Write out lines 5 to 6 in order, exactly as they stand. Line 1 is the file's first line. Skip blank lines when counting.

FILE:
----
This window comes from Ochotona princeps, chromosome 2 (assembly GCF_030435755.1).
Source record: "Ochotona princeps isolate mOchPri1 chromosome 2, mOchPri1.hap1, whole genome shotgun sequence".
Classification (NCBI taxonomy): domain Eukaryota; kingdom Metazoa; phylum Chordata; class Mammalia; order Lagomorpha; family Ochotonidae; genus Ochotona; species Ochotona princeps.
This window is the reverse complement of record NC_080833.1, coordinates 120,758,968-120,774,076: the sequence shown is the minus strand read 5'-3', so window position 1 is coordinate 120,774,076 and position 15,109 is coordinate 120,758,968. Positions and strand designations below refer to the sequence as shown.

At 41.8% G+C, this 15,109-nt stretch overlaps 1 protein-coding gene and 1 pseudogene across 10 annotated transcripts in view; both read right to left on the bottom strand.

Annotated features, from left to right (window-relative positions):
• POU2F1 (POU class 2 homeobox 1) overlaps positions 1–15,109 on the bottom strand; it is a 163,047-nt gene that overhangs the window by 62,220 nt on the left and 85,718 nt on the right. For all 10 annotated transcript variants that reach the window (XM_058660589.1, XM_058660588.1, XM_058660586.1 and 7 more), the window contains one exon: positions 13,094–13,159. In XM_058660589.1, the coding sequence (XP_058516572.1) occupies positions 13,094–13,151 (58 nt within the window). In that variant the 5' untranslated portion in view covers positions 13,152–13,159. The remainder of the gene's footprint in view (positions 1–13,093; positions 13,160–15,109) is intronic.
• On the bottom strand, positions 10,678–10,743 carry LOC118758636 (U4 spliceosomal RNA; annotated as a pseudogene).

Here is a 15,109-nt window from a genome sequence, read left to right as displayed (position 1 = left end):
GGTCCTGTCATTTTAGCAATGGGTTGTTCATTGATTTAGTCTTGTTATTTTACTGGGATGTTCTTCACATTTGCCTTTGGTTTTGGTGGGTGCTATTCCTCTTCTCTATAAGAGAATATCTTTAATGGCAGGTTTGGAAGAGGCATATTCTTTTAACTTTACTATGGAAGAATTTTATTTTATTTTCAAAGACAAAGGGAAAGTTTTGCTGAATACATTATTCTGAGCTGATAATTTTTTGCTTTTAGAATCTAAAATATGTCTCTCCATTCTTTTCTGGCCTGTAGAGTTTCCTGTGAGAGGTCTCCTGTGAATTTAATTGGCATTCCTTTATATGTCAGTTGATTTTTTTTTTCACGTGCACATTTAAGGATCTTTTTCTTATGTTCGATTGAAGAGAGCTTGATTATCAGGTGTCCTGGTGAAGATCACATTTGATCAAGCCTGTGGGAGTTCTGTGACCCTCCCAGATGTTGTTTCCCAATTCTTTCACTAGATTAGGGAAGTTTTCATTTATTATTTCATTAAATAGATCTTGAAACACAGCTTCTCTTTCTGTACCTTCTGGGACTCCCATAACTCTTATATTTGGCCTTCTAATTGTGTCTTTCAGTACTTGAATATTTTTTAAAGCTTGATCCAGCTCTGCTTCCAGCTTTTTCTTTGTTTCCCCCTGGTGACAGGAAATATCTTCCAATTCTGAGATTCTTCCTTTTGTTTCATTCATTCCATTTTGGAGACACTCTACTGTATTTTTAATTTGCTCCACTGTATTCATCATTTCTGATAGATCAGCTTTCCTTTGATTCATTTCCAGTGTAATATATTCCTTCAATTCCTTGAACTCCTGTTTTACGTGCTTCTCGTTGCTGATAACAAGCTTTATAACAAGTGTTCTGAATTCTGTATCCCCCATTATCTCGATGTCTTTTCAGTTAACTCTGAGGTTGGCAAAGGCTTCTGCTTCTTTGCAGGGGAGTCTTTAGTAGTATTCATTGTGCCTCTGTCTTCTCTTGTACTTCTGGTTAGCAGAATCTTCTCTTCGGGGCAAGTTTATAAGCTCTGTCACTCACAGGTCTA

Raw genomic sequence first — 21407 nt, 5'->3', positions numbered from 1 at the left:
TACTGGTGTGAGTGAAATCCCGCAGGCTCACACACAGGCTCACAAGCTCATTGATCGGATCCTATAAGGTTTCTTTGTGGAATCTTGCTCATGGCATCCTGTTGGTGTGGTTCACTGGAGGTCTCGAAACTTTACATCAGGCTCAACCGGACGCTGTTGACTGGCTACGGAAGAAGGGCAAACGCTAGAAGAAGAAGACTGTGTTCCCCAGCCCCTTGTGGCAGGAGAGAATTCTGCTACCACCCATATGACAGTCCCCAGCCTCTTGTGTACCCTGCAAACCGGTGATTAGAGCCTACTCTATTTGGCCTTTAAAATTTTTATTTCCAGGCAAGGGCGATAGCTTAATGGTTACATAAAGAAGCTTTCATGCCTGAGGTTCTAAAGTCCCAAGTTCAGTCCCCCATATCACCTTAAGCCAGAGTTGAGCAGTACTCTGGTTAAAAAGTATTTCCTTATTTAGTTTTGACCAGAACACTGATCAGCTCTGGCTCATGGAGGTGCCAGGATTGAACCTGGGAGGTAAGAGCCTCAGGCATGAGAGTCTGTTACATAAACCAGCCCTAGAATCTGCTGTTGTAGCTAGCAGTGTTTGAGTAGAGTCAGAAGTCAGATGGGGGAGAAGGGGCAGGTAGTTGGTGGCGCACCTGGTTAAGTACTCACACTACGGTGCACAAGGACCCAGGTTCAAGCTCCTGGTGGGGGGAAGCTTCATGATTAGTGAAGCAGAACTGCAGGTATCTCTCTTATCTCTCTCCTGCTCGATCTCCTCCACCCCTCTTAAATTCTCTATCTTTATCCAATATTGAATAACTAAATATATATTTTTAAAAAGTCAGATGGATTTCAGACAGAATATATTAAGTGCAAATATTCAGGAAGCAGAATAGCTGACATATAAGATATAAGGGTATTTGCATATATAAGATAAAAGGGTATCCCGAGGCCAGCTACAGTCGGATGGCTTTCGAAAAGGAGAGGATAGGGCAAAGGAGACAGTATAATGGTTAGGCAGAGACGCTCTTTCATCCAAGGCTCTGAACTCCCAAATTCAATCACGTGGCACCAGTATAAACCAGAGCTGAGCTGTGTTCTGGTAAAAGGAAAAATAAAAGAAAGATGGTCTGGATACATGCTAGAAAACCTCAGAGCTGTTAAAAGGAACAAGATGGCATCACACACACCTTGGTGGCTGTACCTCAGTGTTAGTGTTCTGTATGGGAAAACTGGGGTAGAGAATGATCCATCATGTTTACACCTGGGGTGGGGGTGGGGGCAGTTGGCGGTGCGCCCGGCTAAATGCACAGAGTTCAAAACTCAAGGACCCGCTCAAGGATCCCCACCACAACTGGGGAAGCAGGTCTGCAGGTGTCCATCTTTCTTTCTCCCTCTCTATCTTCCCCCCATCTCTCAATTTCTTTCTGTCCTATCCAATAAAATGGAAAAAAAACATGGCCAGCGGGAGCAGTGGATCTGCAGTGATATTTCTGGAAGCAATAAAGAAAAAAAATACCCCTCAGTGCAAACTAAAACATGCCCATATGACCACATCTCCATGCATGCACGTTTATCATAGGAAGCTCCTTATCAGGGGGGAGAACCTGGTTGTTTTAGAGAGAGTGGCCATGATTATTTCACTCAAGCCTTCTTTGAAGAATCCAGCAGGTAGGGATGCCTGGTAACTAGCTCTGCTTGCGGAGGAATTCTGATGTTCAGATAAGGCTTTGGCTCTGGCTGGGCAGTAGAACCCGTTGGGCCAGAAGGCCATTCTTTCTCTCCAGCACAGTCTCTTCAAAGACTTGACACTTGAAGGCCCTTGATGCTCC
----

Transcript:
At 41.8% G+C, this 15,109-nt stretch overlaps 1 protein-coding gene and 1 pseudogene across 10 annotated transcripts in view; both read right to left on the bottom strand.

Annotated features, from left to right (window-relative positions):